Harold Tate's departure as executive director of the Lexington Downtown Development Authority creates a team-building opportunity for incoming mayor Jim Gray.
Tate, the authority's first and only executive director, prominently supported and gave money to Mayor Jim Newberry's re-election campaign.
Earlier, Tate had joined Newberry in supporting the CentrePointe proposal, which resulted in demolition of a block of historic buildings in downtown's heart, but so far no new development. Gray, who opposed CentrePointe, frequently holds it up as an example of failed leadership.
Under the circumstances, Tate did the right thing by announcing that he'll be staying only long enough to help with the transition and get the authority's next budget in shape.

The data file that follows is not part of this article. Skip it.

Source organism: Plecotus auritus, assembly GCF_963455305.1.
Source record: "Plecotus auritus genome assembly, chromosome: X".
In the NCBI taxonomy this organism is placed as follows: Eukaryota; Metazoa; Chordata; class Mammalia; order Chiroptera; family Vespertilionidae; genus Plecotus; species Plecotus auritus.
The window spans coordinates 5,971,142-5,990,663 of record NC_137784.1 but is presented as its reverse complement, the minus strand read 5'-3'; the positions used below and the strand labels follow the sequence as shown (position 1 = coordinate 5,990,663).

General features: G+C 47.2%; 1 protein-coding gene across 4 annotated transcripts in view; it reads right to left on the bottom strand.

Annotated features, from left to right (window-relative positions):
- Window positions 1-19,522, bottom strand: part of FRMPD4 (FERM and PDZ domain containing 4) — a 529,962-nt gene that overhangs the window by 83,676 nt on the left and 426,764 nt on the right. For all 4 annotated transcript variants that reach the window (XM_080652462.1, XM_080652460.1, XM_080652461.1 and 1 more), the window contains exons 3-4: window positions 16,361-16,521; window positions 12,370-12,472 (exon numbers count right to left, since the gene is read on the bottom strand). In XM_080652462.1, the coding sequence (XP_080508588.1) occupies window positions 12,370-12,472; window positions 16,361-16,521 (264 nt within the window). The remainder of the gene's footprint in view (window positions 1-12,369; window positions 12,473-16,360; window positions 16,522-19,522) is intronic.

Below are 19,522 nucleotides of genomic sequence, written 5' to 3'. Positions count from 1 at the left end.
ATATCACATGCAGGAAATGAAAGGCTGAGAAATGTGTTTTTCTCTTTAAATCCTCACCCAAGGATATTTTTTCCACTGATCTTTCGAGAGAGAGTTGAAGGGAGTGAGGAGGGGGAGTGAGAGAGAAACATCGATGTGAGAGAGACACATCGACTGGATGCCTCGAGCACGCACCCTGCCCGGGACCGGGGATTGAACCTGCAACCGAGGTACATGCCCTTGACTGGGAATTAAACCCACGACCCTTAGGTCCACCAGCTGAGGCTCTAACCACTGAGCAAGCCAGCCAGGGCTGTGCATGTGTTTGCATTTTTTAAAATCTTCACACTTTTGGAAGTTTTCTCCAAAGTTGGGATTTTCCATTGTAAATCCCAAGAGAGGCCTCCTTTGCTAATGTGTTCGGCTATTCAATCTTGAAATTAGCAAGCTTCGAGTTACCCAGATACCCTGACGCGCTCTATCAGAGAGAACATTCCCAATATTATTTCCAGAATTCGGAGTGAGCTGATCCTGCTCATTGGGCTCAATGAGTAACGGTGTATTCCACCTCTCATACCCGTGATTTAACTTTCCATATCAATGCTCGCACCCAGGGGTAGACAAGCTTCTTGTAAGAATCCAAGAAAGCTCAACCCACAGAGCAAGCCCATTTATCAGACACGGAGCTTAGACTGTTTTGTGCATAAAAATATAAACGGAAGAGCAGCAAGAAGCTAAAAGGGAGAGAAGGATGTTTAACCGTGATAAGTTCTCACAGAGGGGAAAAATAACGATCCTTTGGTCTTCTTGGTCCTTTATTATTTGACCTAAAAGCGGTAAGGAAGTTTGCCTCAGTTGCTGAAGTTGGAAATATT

The mayor sits on the LDDA board, which will give Gray considerable influence in choosing Tate's successor. That will be a critical decision for a mayor who has said creating a thriving urban core will be near the top of his agenda.
Tate leaves a solid foundation on which to build.
Look at how far downtown has come in the decade since the council created the Downtown Development Authority, and it's exciting to think about how much more can be accomplished in the next 10 years.